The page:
Accepted Paper:

Between formal and informal care: the permeable boundaries of home and care for older people  


Peter Lutz (Maastricht University)

Paper short abstract:

Here the distinction between 'formal' and 'informal' care of older people in the home is questioned. It explores the validity of this distinction for an analysis of how human and non-human actors negotiate domestic care practices. The discussion is based on recent fieldwork in the US and Sweden.

Paper long abstract:

This paper is based on ethnographic stories and observations of care for older people in the US and Sweden. It stems from the need to find socially appropriate ways to care for an aging global population. This often includes respect for personal autonomy and the avoidance of institutionalized care when possible. There is consensus - stemming partly from economic and political pressures - that in-home care makes the most sense. For some of the people concerned, home spaces may nevertheless become places of isolation, loneliness or even danger. In such cases viable alternatives must be found. One vivid example from Sweden is the installation of a state-funded bathroom module built directly onto the side of a private house. The rationale is that this eases the task of personal hygiene performed by state healthcare workers. Rather than a fixed entity, here the home emerges as a permeable boundary where private and public dimensions are increasingly blurred. Such fluidness brings into question the validity of a formal/informal care distinction for the analysis of how human and non-human actors negotiate their care. Consequently, this paper argues that contemporary care practices situated by home render such distinctions obsolete. With reference to recent work in the study of material culture and medical anthropology, it offers a nuanced approach to care. Multiple settings are contrasted to highlight the most relevant findings and suggest avenues for further research.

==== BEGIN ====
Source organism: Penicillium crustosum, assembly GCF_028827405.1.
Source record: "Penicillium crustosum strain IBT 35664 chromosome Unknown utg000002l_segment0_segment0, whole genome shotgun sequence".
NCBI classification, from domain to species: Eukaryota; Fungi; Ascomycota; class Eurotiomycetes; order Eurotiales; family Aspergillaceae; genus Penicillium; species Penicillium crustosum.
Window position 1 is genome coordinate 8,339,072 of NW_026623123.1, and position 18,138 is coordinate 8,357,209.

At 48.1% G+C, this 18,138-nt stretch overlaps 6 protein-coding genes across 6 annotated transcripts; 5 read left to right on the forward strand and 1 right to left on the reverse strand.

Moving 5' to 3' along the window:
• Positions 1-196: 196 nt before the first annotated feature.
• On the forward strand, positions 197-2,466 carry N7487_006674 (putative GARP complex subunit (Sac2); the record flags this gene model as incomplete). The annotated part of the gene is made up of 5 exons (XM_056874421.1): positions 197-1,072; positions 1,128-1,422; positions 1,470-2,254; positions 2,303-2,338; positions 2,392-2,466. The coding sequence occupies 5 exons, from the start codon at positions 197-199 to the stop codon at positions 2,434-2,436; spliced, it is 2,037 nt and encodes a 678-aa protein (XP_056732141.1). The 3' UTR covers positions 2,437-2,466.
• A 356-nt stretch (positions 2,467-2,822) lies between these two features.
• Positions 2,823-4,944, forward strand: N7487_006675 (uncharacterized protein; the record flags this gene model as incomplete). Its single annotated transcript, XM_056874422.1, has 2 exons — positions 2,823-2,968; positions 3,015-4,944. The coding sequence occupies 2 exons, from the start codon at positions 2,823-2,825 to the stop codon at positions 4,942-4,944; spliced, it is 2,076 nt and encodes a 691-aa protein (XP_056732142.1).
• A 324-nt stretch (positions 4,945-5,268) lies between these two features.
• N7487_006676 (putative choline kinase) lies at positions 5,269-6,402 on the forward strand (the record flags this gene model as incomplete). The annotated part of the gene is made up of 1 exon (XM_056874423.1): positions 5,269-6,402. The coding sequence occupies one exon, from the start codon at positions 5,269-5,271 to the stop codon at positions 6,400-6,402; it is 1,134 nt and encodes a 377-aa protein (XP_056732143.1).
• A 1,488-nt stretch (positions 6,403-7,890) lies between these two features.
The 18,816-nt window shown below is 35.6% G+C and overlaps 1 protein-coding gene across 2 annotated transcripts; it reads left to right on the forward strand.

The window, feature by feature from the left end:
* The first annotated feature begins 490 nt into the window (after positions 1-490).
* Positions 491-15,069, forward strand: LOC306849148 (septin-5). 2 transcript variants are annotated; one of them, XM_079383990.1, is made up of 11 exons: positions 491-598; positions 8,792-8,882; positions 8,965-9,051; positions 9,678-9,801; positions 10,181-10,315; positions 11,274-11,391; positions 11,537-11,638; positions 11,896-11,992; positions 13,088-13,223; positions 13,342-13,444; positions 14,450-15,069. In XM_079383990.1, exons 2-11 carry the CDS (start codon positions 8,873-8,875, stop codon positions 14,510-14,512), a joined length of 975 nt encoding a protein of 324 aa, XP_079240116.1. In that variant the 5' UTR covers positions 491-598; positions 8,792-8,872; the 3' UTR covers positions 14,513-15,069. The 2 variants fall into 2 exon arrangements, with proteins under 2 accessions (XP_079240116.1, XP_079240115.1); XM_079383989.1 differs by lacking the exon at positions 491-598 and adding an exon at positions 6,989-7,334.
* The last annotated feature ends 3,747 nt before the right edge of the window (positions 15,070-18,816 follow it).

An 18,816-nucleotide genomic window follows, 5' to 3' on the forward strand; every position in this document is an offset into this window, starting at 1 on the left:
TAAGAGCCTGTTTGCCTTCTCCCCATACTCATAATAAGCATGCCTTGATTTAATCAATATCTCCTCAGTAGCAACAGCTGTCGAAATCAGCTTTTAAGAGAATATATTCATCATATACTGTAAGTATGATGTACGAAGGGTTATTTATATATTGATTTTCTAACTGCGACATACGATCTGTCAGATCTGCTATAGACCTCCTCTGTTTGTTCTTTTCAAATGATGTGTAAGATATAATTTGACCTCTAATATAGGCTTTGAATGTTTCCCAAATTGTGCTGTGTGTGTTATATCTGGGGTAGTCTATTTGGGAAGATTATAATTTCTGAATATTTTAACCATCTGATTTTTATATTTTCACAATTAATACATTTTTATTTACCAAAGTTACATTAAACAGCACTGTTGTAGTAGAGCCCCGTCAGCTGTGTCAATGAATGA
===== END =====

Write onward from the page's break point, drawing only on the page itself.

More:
Panel W077
Care, welfare and mutuality: anthropological perspectives on shifting concepts, boundaries and practices